Your design contribution is fab!! Just luv the b/w stripe and how you “worked in” all the b/w…really well done!! franki
Thanks for the pics! We have a designer house every other year here in RVA and it’s so much fun to go see. This one seems very livable, and they are not always like that! I love the rooms – thanks for sharing!!!
Wonderful! All of it. Any idea where the painted green day bed is available?
Hello, you really did amazing job! Great and relaxing atmosphere!
I’d want to eat there even without knowing the menu. With a table like that, the meal will be fabulous. I’v got shallow pots filled with succulents but somehow never thought of them as table decor. Obviously I need to get out more.
Loved it. Would be fun to dream up a fantasy meal to go with…
To answer the first comment : I had friends who owned a few of the Hamptons Shophouses for a number of years. The houses were all for sale and the new owner could choose to keep the permanent interior decor if they wanted, or have it removed.
I just replied to the first comment too! Interesting to know about the Hamptons show house!
Congratulations, Erin! Great job with the dining patio, love those black and white stripey drapes and that clamshell centerpiece is amazing!!!
LOVE your mix of styles and materials. The drapes, clam shell, and beautiful table were particularly wonderful.
Thank you for the sources!
Whoa. That bedroom by Michael del Piero totally takes me to Sia’s Chandelier video. Kind of meta, actually.
Great job with the porch!
Great space – would love to dine or relax there.
Erin- you killed it! Absolutely stunning.
The entire home is gorgeous! I’ve always wondered with show houses – what happens to everything after the show? I assume the furnishings are removed but what about the more permanent stuff like wallpaper, vanities and some lighting fixtures, do those remain for the next show or the owner?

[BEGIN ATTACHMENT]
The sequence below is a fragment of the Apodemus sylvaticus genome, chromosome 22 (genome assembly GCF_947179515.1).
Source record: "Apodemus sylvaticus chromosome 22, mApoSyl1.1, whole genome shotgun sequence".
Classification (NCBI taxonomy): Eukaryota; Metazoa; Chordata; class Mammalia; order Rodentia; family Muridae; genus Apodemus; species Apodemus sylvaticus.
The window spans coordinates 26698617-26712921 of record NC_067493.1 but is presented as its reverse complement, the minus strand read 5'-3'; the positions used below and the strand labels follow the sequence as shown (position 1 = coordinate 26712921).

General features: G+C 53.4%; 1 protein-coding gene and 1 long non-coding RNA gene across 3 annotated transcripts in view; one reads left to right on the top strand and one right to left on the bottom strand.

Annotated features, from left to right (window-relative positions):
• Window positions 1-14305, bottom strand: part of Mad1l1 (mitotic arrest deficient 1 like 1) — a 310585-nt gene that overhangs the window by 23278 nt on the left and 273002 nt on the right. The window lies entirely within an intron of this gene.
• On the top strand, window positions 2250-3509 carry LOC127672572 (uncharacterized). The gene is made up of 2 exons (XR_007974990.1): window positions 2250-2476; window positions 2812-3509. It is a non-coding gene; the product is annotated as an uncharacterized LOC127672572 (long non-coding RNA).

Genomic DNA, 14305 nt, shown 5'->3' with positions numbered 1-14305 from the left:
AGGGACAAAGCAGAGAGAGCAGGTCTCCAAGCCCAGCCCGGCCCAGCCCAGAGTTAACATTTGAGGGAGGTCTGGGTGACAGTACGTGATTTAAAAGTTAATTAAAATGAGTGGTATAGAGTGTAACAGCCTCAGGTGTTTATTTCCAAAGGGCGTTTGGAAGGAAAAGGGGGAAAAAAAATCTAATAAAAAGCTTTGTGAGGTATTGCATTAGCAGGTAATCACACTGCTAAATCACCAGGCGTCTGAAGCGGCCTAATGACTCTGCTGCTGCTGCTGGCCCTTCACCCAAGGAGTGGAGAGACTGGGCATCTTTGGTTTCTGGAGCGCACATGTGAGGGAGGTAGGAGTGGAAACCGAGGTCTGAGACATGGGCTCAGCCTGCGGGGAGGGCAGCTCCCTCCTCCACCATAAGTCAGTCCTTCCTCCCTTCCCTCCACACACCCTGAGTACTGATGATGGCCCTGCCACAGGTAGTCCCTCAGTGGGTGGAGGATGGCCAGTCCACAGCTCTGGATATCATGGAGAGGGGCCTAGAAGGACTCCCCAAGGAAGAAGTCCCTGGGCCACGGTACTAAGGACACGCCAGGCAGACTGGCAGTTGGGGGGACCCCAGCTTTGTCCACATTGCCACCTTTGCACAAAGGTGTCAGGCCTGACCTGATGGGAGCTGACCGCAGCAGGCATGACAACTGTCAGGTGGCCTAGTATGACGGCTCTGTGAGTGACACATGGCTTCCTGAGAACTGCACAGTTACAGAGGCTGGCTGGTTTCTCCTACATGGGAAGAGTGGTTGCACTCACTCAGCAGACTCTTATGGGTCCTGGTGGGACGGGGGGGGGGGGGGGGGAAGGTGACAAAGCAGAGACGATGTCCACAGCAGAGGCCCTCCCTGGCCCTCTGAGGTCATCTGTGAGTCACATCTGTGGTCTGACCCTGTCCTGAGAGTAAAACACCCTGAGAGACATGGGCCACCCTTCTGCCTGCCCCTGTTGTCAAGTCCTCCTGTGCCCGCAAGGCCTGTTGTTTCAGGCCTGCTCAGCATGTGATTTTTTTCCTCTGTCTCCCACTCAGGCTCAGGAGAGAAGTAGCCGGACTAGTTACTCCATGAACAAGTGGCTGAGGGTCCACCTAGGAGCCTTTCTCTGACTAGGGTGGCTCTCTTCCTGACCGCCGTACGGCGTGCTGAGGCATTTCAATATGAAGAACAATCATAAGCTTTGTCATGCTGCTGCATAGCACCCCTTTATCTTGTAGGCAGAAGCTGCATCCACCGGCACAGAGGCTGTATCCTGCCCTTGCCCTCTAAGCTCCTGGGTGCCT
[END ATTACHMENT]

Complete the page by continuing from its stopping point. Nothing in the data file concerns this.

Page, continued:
Hi Nancy – I actually know the answer to your question! In my experience, it depends a bit on the showhouse, but most of the time, everything has to be removed and the space returned to its original state. So, the wallpaper has to be removed and the spaces re-painted, light fixtures get removed, etc. Vendors sponsor the show house and designers choose from their offerings, and then everything gets returned to them at the end (besides wallpaper and paint, obviously). Sometimes designers will purchase things for the spaces out of their own business’ funds (Erin’s monogrammed napkins may be one of those things – designers I’ve worked for have also purchased vintage pieces and artwork themselves), and in that case, they keep them when it’s over and often times will try to re-sell the pieces to clients or via retail. Participating is usually an investment on the designers’ part, but the exposure, experience and [hopefully] new business makes it worth it. As for tile in bathrooms and kitchens, that’s one part of showhouse design that I don’t have experience with so I’m not entirely sure what happens in that case! Maybe someone else on here could shed some light on that? Anyway, it’s an interesting process!
Thanks for the input J, very interesting!